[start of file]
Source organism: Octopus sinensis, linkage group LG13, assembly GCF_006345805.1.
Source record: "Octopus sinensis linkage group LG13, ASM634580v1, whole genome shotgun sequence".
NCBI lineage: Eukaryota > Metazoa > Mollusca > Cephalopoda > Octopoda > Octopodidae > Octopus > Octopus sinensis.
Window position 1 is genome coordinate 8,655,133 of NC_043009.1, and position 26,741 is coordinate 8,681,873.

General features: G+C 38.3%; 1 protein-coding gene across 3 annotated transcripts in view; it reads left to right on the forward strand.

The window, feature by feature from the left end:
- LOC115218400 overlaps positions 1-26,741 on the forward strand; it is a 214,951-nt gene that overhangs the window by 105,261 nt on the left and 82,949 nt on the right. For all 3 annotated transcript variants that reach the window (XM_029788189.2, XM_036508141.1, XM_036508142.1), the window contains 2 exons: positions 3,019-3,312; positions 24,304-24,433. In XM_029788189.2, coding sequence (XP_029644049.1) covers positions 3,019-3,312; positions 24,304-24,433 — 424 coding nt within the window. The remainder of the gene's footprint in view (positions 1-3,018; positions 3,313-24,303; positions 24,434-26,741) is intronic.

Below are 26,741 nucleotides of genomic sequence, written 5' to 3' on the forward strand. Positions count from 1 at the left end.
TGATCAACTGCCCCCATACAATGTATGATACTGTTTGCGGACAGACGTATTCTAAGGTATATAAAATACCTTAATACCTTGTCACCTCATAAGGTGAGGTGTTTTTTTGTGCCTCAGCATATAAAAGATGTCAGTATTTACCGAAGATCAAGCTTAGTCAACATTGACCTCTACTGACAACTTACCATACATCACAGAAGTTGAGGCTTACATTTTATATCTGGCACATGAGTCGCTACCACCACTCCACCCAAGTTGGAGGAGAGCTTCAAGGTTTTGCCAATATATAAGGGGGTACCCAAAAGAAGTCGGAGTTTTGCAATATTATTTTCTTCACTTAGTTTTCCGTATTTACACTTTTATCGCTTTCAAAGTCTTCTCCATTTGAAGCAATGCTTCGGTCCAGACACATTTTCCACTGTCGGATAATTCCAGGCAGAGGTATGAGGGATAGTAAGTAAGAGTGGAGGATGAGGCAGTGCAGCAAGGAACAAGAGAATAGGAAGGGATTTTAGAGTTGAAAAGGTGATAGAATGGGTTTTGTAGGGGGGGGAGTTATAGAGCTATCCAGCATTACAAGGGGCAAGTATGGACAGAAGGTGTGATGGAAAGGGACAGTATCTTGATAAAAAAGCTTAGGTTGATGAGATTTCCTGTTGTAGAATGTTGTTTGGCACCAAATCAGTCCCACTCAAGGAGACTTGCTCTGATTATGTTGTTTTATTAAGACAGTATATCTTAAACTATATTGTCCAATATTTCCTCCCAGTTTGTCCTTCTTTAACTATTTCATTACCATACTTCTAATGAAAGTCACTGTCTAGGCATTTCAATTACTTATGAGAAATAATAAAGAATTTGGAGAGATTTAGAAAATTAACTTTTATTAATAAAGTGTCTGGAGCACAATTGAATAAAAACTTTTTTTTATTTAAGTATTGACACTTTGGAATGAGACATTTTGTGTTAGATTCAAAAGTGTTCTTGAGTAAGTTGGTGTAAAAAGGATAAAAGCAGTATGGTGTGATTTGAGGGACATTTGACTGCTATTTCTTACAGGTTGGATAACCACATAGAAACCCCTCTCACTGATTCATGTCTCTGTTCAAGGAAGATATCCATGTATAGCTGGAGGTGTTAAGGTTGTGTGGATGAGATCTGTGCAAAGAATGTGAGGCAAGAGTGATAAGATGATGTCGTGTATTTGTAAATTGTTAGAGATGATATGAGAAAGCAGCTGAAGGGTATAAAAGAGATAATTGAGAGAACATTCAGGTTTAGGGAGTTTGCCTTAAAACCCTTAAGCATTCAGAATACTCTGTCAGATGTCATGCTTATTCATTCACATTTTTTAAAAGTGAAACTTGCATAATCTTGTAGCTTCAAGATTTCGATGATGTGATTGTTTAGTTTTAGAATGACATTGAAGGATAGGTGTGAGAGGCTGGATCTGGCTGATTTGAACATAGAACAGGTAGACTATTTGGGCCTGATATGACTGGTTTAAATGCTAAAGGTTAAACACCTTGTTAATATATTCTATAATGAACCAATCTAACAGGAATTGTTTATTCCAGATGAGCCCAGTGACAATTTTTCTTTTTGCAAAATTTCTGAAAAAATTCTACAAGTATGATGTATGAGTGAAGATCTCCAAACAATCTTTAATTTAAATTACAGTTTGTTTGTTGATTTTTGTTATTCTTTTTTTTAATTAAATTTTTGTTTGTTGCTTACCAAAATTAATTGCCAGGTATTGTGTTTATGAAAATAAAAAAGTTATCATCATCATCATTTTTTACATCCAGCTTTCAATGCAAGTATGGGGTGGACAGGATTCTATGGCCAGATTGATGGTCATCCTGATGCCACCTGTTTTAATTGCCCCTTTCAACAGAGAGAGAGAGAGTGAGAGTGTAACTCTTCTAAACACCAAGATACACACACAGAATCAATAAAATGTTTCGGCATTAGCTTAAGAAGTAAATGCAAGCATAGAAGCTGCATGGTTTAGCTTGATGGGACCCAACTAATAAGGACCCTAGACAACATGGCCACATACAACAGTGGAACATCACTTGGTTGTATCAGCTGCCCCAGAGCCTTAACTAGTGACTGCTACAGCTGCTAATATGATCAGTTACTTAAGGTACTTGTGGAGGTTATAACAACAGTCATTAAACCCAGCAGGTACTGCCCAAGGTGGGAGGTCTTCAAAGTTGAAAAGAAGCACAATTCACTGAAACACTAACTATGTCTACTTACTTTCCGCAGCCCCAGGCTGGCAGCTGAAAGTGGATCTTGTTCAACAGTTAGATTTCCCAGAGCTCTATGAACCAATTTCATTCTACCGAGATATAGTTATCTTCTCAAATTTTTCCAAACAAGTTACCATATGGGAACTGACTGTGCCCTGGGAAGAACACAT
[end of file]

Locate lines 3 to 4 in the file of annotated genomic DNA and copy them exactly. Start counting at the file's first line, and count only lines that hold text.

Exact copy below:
NCBI lineage: Eukaryota > Metazoa > Mollusca > Cephalopoda > Octopoda > Octopodidae > Octopus > Octopus sinensis.
Window position 1 is genome coordinate 8,655,133 of NC_043009.1, and position 26,741 is coordinate 8,681,873.